Pubdate: Mon, 17 Jul 2017
Source: Edmonton Sun (CN AB)
Copyright: 2017 Canoe Limited Partnership.
Author: Claire Theobald
Page: 2


Of the $8.65 million in illegal drugs the Alberta Law Enforcement
Response Team (ALERT) pulled off of Alberta's streets, well over half
of it was marijuana.

"Marijuana remains highly profitable for organized crime," said Insp.
Dave Dubnyk with ALERT. "It's traded for other drugs, used for
financing illegal enterprises."

According to information in the 2016-17 ALERT annual report,
investigators seized $5.4-million worth of marijuana last year.

Dubnyk said while ALERT officers may not be specifically targeting
marijuana, it is often discovered during other investigations
involving illegal drugs and organized crime.

"Marijuana by many may not be viewed as as harmful as other drugs like
fentanyl or ecstasy or methamphetamine, but at the end of the day any
drug activity is going to bring the associated violence as groups
fight to control distribution and their territory," Dubnyk said.

Even as the federal government moves to legalize the recreational use
of marijuana by July 1, 2018, Dubnyk doesn't believe it will reduce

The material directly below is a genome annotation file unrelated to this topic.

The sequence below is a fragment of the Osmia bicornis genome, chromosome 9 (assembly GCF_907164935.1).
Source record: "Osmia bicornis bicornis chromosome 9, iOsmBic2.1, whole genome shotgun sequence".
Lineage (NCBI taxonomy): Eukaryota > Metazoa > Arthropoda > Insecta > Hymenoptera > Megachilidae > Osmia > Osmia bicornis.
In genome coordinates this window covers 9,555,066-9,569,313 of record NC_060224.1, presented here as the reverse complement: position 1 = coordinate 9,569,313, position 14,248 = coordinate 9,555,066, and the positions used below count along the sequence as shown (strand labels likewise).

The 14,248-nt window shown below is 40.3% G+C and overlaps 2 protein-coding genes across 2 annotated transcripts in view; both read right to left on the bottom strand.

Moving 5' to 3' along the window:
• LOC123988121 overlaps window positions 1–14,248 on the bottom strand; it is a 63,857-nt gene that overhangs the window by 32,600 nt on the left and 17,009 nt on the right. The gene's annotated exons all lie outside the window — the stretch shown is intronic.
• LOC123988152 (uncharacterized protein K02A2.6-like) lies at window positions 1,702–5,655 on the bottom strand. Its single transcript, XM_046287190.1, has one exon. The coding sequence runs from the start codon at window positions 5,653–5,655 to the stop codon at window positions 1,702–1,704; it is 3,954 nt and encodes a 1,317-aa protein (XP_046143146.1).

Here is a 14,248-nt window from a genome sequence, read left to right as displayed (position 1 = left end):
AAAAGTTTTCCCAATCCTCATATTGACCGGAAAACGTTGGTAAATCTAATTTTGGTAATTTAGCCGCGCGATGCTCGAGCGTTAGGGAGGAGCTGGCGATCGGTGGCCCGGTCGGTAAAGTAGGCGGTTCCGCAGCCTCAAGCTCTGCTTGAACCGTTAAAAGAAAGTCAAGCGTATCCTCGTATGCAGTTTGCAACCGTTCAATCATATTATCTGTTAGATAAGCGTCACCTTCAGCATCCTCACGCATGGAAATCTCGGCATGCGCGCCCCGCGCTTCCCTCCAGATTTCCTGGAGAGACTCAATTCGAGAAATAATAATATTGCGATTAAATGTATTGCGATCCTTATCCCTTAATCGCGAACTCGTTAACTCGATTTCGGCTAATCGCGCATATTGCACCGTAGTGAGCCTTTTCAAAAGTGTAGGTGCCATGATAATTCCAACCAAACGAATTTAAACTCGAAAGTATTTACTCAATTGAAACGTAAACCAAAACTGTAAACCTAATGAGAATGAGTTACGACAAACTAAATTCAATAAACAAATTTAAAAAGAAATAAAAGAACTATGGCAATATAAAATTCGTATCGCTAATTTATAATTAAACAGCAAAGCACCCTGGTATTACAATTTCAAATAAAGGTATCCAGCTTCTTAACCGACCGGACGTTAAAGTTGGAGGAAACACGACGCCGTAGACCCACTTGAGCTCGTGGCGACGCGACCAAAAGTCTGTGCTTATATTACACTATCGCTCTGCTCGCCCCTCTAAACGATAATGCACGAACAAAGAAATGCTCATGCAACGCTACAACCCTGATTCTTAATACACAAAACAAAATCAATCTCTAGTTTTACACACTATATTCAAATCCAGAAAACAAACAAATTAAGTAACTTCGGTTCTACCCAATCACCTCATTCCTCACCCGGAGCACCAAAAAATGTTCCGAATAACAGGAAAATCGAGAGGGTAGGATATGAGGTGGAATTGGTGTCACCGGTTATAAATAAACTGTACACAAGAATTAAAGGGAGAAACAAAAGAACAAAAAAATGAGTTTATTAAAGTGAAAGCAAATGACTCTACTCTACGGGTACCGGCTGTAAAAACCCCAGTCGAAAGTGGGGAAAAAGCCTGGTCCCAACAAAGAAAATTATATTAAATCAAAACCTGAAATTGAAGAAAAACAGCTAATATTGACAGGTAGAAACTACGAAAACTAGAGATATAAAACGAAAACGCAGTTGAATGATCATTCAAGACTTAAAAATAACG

ALERT's workload, saying in areas of the United States where marijuana
has been legalized there is still an active black market as legal
sources struggle to keep pace with demand.

"We've seen in other markets such as Colorado, for example, organized
crime still has a very significant role in a marijuana black market. I
would anticipate that would stay the same here," Dubnyk said. "With
the change in legislation, we are going to potentially see more legal
marijuana grow operations go up and certainly more people possessing
it, but (we are) still highly anticipating a large black market in
marijuana production, selling and trafficking. As long as that black
market exists, ALERT will investigate it."

Dubnyk said officers are less concerned with the drug itself and more
concerned with the illegal activity that surrounds it, including the
level of violence gangs use to protect themselves and their territory
from rivals.

Last year, ALERT investigators seized a record 249 firearms, a nearly
77 per cent increase over the number of guns confiscated the year prior.
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